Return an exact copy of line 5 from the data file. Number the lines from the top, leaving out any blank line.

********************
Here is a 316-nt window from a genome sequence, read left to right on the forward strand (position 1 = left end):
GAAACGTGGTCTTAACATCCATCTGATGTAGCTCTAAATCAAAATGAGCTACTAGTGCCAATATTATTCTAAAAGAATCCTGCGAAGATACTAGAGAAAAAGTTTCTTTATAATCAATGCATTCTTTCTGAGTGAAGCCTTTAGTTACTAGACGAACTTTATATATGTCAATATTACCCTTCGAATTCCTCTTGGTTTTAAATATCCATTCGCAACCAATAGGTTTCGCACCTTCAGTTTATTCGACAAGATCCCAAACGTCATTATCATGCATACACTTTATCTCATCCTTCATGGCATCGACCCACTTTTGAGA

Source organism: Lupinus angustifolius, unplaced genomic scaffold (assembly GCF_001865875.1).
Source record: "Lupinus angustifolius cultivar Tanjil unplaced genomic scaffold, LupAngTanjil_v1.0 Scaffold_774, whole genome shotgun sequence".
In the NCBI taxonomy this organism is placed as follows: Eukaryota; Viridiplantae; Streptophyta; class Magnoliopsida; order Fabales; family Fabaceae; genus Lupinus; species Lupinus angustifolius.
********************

In the NCBI taxonomy this organism is placed as follows: Eukaryota; Viridiplantae; Streptophyta; class Magnoliopsida; order Fabales; family Fabaceae; genus Lupinus; species Lupinus angustifolius.